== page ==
Category: Morality Written by Nick Pitts
Anyone wearing the burkini will be asked either to change into something else or to leave the beach. The penalty for not doing either is equivalent to around forty-three dollars. According to the law, “Beachwear which ostentatiously displays religious affiliation . . . is liable to create risks of disrupting public order.” It goes on to read: “Access to beaches and for swimming is banned to any person wearing improper clothes that are not respectful of good morals and secularism.”
It is fascinating how the law disassociates good morals from religious obedience. A common assumption is that religion produces good morals, not bad behavior. But according to insinuations within this law, religion is an incubator for disruption and chaos.
This law comes on the heels of a new report from the US State Department that has found widespread religious freedom violations throughout the world. Nearly seventy-four percent of the entire global population live in countries that have “serious restrictions on religious freedom,” according to David Saperstein, the US ambassador-at-large for International Religious Freedom.
Although beach attire may not qualify as a serious restriction, it is a restriction nonetheless. Other mayors are joining in. More than thirty other French towns have since banned the burkinis according to CNN, despite a ruling by France's highest administrative court that mayors lack the right to outlaw burkinis. This is all happening as a presidential election approaches next year and the tragedies from earlier this year continue to shake the country.
Mayor Lisnard finds that one does not come to a beach to display one’s religious convictions, but this statement is more revealing than a Speedo.
If fashion is a statement, and what one wears is a fashion statement, then it follows that beachwear can be a religiously infused declaration of one’s beliefs.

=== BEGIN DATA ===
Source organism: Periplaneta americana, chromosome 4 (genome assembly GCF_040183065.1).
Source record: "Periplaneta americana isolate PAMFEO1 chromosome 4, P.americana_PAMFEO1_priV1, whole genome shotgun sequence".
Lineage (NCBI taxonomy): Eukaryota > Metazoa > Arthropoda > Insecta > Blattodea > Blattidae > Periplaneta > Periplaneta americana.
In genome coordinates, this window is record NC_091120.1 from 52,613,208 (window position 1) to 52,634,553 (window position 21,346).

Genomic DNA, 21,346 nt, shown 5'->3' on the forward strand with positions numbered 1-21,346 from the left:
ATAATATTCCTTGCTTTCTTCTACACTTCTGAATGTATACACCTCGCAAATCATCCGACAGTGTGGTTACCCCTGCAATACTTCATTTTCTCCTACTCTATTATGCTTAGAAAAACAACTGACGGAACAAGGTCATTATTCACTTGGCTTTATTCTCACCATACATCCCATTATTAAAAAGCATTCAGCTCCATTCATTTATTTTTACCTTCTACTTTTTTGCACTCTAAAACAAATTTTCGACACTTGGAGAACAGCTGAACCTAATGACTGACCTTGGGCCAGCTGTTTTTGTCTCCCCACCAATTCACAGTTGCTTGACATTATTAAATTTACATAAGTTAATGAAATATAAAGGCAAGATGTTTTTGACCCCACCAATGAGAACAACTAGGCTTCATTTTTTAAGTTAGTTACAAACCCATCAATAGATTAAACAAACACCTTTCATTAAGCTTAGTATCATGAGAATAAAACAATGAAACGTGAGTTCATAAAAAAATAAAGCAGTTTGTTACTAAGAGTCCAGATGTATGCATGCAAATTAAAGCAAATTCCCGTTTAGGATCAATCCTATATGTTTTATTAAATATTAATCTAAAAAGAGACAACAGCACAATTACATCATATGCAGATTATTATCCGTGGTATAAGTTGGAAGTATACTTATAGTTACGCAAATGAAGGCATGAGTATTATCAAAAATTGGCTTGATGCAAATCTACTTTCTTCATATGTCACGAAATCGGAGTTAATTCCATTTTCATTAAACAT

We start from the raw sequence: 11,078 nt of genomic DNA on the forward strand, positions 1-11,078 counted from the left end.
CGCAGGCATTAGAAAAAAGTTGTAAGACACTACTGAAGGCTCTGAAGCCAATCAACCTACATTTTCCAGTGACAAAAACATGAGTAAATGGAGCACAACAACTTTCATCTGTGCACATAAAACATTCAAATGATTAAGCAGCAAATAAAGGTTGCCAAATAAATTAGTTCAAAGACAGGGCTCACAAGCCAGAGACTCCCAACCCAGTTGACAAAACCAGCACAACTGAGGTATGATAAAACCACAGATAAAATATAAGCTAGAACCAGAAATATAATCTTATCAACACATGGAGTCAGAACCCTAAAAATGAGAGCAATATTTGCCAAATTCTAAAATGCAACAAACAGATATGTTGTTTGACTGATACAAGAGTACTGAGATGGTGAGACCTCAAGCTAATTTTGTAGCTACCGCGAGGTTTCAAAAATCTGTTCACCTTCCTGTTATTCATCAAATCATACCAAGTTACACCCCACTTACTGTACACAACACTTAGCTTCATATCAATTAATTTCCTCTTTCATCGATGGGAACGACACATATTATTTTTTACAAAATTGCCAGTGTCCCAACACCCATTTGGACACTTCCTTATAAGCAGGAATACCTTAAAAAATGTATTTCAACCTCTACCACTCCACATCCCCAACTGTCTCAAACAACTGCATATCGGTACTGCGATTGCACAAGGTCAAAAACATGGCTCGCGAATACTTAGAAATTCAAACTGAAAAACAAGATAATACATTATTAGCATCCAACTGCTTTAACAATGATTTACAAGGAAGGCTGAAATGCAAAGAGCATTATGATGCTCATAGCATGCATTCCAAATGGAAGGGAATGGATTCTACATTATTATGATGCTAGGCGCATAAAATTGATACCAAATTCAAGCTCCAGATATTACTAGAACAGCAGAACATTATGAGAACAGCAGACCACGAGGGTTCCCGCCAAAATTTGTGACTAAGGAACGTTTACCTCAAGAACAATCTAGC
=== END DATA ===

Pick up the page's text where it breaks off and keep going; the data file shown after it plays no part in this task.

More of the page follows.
Religion is the outworking of a set of beliefs regarding the divine. For the Epicureans, they believed the gods were busy enjoying themselves and pursuing pleasure. Therefore, for the Epicureans, they were to be like the gods and enjoy themselves, living a life of pleasure without fear of judgment or retribution.
Today, could modern day Epicureans be prancing on the beaches of France? Seeking to live a life of pleasure, they wear scanty swimwear in an effort to generate praise and adoration from others. Fewer clothes equals more praise. However, fewer clothes and more skin exposure fails to take into account the others on the beach. This all consuming view of self and endless pursuit of one’s own pleasure fails to see the disorder one may be causing on the beach—for the better or worse. Some may be flocking to you, but others may be running away from you.
The Christian assumes a radically different viewpoint. Instead of taking an all-consuming view of self, they think of others more than themselves (Philippians 2). With this mentality, they adorn themselves modestly on and off the beach (1 Peter 3:3–5).
Modesty literally comes from the idea of keeping within measure. These measures are not determined by the loud few, but by the whole of the society. For the Christian, the measures are dictated by the Scriptures (Psalm 119:105). Modesty is not intended to silence your fashion voice, but to respect you and show you that fashion is not your only voice.
These mayors may be trying to keep the peace, but they are in turn keeping out some Muslims. This move may give the appearance of peace, but the clouds of prejudice loom on the horizon. Peace without fairness is like a beach without water. You can call it peace, but it is really just silencing dissent and creating untapped unrest.
In the States, usually less covering means more disorder. But apparently in Cannes, more covering means less order. And when bans like this are enacted, the forecast does not look good.